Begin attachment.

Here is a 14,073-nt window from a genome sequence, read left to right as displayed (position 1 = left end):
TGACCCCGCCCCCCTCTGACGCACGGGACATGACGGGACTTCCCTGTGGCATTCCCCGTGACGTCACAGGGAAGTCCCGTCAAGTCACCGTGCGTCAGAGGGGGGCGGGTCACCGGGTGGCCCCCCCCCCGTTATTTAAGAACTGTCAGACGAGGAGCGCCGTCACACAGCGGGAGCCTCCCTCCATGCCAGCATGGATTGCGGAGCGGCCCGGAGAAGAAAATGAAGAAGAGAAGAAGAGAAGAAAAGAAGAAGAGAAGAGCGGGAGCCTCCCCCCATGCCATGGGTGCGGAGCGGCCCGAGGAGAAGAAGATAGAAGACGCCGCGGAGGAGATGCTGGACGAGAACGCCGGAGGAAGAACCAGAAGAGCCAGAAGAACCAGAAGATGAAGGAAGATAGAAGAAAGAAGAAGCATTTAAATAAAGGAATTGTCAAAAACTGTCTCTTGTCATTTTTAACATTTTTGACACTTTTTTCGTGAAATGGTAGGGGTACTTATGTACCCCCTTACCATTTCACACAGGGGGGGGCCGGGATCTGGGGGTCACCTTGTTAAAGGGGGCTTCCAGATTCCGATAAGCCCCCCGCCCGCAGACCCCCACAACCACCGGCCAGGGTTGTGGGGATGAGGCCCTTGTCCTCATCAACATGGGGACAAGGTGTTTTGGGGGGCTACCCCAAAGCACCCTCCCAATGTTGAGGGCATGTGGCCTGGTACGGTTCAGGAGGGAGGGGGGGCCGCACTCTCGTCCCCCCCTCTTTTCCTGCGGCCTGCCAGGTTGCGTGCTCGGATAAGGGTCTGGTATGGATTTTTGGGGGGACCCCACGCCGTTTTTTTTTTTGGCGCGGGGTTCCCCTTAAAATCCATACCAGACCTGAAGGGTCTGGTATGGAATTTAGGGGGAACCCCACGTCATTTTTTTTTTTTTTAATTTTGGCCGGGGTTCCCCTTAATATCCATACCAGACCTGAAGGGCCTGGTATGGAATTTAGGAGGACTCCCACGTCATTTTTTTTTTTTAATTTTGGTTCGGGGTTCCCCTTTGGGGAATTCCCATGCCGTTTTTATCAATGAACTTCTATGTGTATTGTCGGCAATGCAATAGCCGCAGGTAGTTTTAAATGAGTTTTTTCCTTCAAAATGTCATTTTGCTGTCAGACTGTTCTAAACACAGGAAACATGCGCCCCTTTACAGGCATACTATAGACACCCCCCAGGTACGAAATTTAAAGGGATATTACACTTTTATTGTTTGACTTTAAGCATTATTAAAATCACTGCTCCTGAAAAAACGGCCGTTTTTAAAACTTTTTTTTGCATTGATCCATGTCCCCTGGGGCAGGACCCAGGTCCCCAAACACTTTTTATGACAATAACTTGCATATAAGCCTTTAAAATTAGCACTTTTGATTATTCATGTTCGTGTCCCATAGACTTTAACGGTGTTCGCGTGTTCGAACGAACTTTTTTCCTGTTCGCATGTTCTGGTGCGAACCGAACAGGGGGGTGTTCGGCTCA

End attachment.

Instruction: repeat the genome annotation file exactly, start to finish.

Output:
Here is a 14,073-nt window from a genome sequence, read left to right as displayed (position 1 = left end):
TGACCCCGCCCCCCTCTGACGCACGGGACATGACGGGACTTCCCTGTGGCATTCCCCGTGACGTCACAGGGAAGTCCCGTCAAGTCACCGTGCGTCAGAGGGGGGCGGGTCACCGGGTGGCCCCCCCCCCGTTATTTAAGAACTGTCAGACGAGGAGCGCCGTCACACAGCGGGAGCCTCCCTCCATGCCAGCATGGATTGCGGAGCGGCCCGGAGAAGAAAATGAAGAAGAGAAGAAGAGAAGAAAAGAAGAAGAGAAGAGCGGGAGCCTCCCCCCATGCCATGGGTGCGGAGCGGCCCGAGGAGAAGAAGATAGAAGACGCCGCGGAGGAGATGCTGGACGAGAACGCCGGAGGAAGAACCAGAAGAGCCAGAAGAACCAGAAGATGAAGGAAGATAGAAGAAAGAAGAAGCATTTAAATAAAGGAATTGTCAAAAACTGTCTCTTGTCATTTTTAACATTTTTGACACTTTTTTCGTGAAATGGTAGGGGTACTTATGTACCCCCTTACCATTTCACACAGGGGGGGGCCGGGATCTGGGGGTCACCTTGTTAAAGGGGGCTTCCAGATTCCGATAAGCCCCCCGCCCGCAGACCCCCACAACCACCGGCCAGGGTTGTGGGGATGAGGCCCTTGTCCTCATCAACATGGGGACAAGGTGTTTTGGGGGGCTACCCCAAAGCACCCTCCCAATGTTGAGGGCATGTGGCCTGGTACGGTTCAGGAGGGAGGGGGGGCCGCACTCTCGTCCCCCCCTCTTTTCCTGCGGCCTGCCAGGTTGCGTGCTCGGATAAGGGTCTGGTATGGATTTTTGGGGGGACCCCACGCCGTTTTTTTTTTTGGCGCGGGGTTCCCCTTAAAATCCATACCAGACCTGAAGGGTCTGGTATGGAATTTAGGGGGAACCCCACGTCATTTTTTTTTTTTTTAATTTTGGCCGGGGTTCCCCTTAATATCCATACCAGACCTGAAGGGCCTGGTATGGAATTTAGGAGGACTCCCACGTCATTTTTTTTTTTTAATTTTGGTTCGGGGTTCCCCTTTGGGGAATTCCCATGCCGTTTTTATCAATGAACTTCTATGTGTATTGTCGGCAATGCAATAGCCGCAGGTAGTTTTAAATGAGTTTTTTCCTTCAAAATGTCATTTTGCTGTCAGACTGTTCTAAACACAGGAAACATGCGCCCCTTTACAGGCATACTATAGACACCCCCCAGGTACGAAATTTAAAGGGATATTACACTTTTATTGTTTGACTTTAAGCATTATTAAAATCACTGCTCCTGAAAAAACGGCCGTTTTTAAAACTTTTTTTTGCATTGATCCATGTCCCCTGGGGCAGGACCCAGGTCCCCAAACACTTTTTATGACAATAACTTGCATATAAGCCTTTAAAATTAGCACTTTTGATTATTCATGTTCGTGTCCCATAGACTTTAACGGTGTTCGCGTGTTCGAACGAACTTTTTTCCTGTTCGCATGTTCTGGTGCGAACCGAACAGGGGGGTGTTCGGCTCA